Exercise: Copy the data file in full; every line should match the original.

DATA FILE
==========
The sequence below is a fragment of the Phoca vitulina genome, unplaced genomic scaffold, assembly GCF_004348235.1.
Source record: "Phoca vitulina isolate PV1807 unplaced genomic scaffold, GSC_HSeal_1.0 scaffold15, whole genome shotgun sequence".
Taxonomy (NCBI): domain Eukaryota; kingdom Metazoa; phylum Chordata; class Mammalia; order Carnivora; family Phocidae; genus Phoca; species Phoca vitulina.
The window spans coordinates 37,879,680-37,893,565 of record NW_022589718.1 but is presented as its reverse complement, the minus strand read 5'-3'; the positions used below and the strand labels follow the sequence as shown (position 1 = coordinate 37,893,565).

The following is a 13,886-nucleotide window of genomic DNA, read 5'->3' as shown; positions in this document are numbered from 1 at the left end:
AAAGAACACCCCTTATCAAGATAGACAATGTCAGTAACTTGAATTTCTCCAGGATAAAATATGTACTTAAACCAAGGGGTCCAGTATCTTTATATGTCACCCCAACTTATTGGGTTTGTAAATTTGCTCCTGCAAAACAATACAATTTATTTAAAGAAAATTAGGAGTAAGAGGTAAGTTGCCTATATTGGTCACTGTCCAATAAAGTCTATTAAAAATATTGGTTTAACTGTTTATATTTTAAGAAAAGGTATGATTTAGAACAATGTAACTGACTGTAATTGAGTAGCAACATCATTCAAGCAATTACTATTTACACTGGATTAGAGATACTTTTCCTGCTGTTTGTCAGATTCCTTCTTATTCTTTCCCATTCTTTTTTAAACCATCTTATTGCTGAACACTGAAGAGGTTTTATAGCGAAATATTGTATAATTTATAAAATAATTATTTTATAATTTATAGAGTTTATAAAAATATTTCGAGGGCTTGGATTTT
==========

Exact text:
The sequence below is a fragment of the Phoca vitulina genome, unplaced genomic scaffold, assembly GCF_004348235.1.
Source record: "Phoca vitulina isolate PV1807 unplaced genomic scaffold, GSC_HSeal_1.0 scaffold15, whole genome shotgun sequence".
Taxonomy (NCBI): domain Eukaryota; kingdom Metazoa; phylum Chordata; class Mammalia; order Carnivora; family Phocidae; genus Phoca; species Phoca vitulina.
The window spans coordinates 37,879,680-37,893,565 of record NW_022589718.1 but is presented as its reverse complement, the minus strand read 5'-3'; the positions used below and the strand labels follow the sequence as shown (position 1 = coordinate 37,893,565).

The following is a 13,886-nucleotide window of genomic DNA, read 5'->3' as shown; positions in this document are numbered from 1 at the left end:
AAAGAACACCCCTTATCAAGATAGACAATGTCAGTAACTTGAATTTCTCCAGGATAAAATATGTACTTAAACCAAGGGGTCCAGTATCTTTATATGTCACCCCAACTTATTGGGTTTGTAAATTTGCTCCTGCAAAACAATACAATTTATTTAAAGAAAATTAGGAGTAAGAGGTAAGTTGCCTATATTGGTCACTGTCCAATAAAGTCTATTAAAAATATTGGTTTAACTGTTTATATTTTAAGAAAAGGTATGATTTAGAACAATGTAACTGACTGTAATTGAGTAGCAACATCATTCAAGCAATTACTATTTACACTGGATTAGAGATACTTTTCCTGCTGTTTGTCAGATTCCTTCTTATTCTTTCCCATTCTTTTTTAAACCATCTTATTGCTGAACACTGAAGAGGTTTTATAGCGAAATATTGTATAATTTATAAAATAATTATTTTATAATTTATAGAGTTTATAAAAATATTTCGAGGGCTTGGATTTT